Influence of Genetic Variation and AMR in Enterobacter and Escherichia coli Bloodstream Infections (BSI) by Comparative Genomics and Association with Clinical Outcome Metadata
The lack of sufficient clinical metadata hinders our ability to associated particular bacterial strains or genetic elements with disease severity and patient outcome. In collaboration with Dr. Josh Thaden and Vance Fowler, Duke University Medical Center, we are exploring relationships between bacterial genetic variation, emergence of AMR, and patient outcome in Enterobacter and Escherichia coli Bloodstream Infections (BSI) by leveraging the Duke University Bloodstream Infection Biorepository (BSIB), which contains robust clinical data, bacterial bloodstream isolates, and corresponding human sera and DNA from over 2000 patients with BSI caused by Gram-negative bacteria at Duke Hospital since 2002. The overarching hypothesis is that specific bacterial genetic characteristics are associated with AMR and poor outcome in patients with BSIs.
We have completed WGS of 164 Enterobacter and isolates from the Duke BSIB to identify associations between bacterial genotype and poor clinical outcome. Using the clinical information in the BSIB and Enterobacter whole genome sequence data, we will identify clades (e.g., species/subspecies) and genetic elements (e.g., genes, deletions, repeats, single-nucleotide polymorphisms [SNPs], etc.) that are associated with poor clinical outcomes. The primary outcome is in-hospital mortality, and secondary outcomes include the complications of BSI such as septic shock, acute kidney injury (AKI), acute lung injury (ALI) / acute respiratory distress syndrome (ARDS), disseminated intravascular coagulation (DIC), ischemic liver injury, and a collapsed dependent variable of “poor clinical outcome” that is defined as the presence of any of the above complications. We are currently evaluating associations between Enterobacter genetic variation and patient outcome that we identified from SNP trees and statistical analyses using our pan-genome software, PanOCT.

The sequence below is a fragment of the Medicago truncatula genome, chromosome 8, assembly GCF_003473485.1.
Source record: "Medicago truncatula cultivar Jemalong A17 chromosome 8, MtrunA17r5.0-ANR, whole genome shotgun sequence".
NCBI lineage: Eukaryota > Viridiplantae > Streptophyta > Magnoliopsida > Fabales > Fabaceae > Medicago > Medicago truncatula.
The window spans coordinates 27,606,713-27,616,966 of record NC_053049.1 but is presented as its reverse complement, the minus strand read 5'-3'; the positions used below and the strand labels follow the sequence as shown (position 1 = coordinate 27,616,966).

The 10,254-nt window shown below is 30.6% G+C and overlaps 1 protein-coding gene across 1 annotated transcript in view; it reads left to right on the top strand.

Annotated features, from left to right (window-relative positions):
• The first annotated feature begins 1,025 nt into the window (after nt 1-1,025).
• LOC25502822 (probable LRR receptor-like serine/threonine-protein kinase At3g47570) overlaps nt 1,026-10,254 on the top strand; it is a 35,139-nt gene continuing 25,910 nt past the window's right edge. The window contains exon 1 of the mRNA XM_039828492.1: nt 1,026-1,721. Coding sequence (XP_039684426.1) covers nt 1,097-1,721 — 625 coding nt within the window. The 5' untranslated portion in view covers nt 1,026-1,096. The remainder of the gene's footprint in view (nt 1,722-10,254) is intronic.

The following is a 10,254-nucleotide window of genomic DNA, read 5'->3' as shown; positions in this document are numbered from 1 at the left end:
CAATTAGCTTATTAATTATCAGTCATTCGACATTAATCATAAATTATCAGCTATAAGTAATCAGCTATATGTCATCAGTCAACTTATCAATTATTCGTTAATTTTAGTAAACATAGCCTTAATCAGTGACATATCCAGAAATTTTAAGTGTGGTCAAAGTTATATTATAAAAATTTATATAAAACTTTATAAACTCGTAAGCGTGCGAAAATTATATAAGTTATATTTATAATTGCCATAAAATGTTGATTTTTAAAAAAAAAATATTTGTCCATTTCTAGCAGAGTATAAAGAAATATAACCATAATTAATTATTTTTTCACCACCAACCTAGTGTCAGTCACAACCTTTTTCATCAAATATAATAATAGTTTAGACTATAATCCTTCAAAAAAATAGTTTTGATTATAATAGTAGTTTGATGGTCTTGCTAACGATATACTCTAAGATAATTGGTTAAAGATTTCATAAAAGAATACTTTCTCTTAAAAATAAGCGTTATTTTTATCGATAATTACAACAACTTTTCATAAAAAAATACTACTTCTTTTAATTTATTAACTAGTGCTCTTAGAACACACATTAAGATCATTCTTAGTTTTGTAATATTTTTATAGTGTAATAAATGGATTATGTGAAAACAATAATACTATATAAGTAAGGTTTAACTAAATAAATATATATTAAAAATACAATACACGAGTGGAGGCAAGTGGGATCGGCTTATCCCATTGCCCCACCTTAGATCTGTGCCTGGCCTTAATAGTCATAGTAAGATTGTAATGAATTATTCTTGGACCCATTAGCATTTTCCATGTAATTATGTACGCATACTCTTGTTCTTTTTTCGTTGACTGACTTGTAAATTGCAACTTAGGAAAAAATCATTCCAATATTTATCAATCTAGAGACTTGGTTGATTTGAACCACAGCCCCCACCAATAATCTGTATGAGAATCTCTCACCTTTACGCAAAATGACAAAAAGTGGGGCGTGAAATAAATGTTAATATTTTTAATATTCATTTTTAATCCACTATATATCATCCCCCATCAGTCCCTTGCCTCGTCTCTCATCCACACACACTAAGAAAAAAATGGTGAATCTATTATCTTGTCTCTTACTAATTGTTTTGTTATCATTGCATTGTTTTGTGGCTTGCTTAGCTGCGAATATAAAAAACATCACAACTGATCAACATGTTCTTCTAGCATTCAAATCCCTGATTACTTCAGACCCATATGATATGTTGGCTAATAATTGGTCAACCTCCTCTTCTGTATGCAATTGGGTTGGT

Likewise, we are exploring relationships between bacterial genetic variation, emergence of AMR, and patient outcome in E. coli where the BSIB contains specimens from 585 patients with E. coli BSI. Currently we have sequenced and deposited 198 E. coli genomes in GenBank and have conducted preliminary phylogenetic analyses.
This project has been funded in whole or part with federal funds from the National Institute of Allergy and Infectious Diseases, National Institutes of Health, Department of Health and Human Services under Award Number U19AI110819.